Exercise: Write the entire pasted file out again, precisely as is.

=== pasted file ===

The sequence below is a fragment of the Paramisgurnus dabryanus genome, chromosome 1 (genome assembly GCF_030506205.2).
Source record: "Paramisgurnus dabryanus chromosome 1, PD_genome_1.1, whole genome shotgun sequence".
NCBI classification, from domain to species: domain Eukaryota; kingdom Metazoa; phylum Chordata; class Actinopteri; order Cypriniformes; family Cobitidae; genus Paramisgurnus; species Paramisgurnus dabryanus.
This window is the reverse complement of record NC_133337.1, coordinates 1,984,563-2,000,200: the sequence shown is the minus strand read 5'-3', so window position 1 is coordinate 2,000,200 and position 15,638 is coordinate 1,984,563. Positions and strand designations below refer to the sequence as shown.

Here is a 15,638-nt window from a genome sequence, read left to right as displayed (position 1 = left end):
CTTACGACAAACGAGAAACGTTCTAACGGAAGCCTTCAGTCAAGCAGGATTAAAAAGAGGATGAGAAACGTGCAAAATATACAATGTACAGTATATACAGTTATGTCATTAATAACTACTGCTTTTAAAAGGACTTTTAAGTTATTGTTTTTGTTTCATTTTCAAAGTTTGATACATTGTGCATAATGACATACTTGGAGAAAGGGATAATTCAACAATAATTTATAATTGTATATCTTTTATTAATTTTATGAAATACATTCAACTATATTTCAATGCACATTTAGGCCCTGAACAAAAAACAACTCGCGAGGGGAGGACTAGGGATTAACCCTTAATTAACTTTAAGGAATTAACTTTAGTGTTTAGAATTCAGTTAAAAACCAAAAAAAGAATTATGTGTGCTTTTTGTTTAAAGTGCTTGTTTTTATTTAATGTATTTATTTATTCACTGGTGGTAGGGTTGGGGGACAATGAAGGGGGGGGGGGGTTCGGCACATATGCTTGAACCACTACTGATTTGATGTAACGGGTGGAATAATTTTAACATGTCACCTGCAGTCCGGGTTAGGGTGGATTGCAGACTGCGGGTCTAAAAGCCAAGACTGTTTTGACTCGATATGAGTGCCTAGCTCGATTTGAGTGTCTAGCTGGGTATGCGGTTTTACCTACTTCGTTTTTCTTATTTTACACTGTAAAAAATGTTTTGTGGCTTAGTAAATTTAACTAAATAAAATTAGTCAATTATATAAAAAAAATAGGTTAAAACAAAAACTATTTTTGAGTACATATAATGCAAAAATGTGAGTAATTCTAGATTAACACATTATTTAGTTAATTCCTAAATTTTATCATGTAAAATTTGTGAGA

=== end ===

The sequence below is a fragment of the Paramisgurnus dabryanus genome, chromosome 1 (genome assembly GCF_030506205.2).
Source record: "Paramisgurnus dabryanus chromosome 1, PD_genome_1.1, whole genome shotgun sequence".
NCBI classification, from domain to species: domain Eukaryota; kingdom Metazoa; phylum Chordata; class Actinopteri; order Cypriniformes; family Cobitidae; genus Paramisgurnus; species Paramisgurnus dabryanus.
This window is the reverse complement of record NC_133337.1, coordinates 1,984,563-2,000,200: the sequence shown is the minus strand read 5'-3', so window position 1 is coordinate 2,000,200 and position 15,638 is coordinate 1,984,563. Positions and strand designations below refer to the sequence as shown.

Here is a 15,638-nt window from a genome sequence, read left to right as displayed (position 1 = left end):
CTTACGACAAACGAGAAACGTTCTAACGGAAGCCTTCAGTCAAGCAGGATTAAAAAGAGGATGAGAAACGTGCAAAATATACAATGTACAGTATATACAGTTATGTCATTAATAACTACTGCTTTTAAAAGGACTTTTAAGTTATTGTTTTTGTTTCATTTTCAAAGTTTGATACATTGTGCATAATGACATACTTGGAGAAAGGGATAATTCAACAATAATTTATAATTGTATATCTTTTATTAATTTTATGAAATACATTCAACTATATTTCAATGCACATTTAGGCCCTGAACAAAAAACAACTCGCGAGGGGAGGACTAGGGATTAACCCTTAATTAACTTTAAGGAATTAACTTTAGTGTTTAGAATTCAGTTAAAAACCAAAAAAAGAATTATGTGTGCTTTTTGTTTAAAGTGCTTGTTTTTATTTAATGTATTTATTTATTCACTGGTGGTAGGGTTGGGGGACAATGAAGGGGGGGGGGGGTTCGGCACATATGCTTGAACCACTACTGATTTGATGTAACGGGTGGAATAATTTTAACATGTCACCTGCAGTCCGGGTTAGGGTGGATTGCAGACTGCGGGTCTAAAAGCCAAGACTGTTTTGACTCGATATGAGTGCCTAGCTCGATTTGAGTGTCTAGCTGGGTATGCGGTTTTACCTACTTCGTTTTTCTTATTTTACACTGTAAAAAATGTTTTGTGGCTTAGTAAATTTAACTAAATAAAATTAGTCAATTATATAAAAAAAATAGGTTAAAACAAAAACTATTTTTGAGTACATATAATGCAAAAATGTGAGTAATTCTAGATTAACACATTATTTAGTTAATTCCTAAATTTTATCATGTAAAATTTGTGAGA